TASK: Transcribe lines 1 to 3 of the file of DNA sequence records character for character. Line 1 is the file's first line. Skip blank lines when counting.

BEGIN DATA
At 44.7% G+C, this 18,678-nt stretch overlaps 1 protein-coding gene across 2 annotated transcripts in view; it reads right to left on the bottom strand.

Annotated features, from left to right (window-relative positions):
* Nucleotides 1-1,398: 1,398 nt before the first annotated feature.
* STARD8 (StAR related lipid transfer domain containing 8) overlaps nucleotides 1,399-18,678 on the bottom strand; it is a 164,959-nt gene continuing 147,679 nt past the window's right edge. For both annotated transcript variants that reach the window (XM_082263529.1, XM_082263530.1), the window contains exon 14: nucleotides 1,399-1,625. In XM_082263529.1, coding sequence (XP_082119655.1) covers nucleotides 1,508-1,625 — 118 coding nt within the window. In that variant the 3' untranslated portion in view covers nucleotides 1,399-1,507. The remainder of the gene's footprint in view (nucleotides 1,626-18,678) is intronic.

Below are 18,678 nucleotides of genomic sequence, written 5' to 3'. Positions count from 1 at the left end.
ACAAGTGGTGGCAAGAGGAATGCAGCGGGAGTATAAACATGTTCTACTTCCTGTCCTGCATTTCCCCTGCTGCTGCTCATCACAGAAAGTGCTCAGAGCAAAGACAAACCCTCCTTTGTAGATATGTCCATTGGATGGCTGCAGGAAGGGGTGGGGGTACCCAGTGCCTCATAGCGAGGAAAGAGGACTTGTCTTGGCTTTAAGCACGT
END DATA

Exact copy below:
At 44.7% G+C, this 18,678-nt stretch overlaps 1 protein-coding gene across 2 annotated transcripts in view; it reads right to left on the bottom strand.

Annotated features, from left to right (window-relative positions):
* Nucleotides 1-1,398: 1,398 nt before the first annotated feature.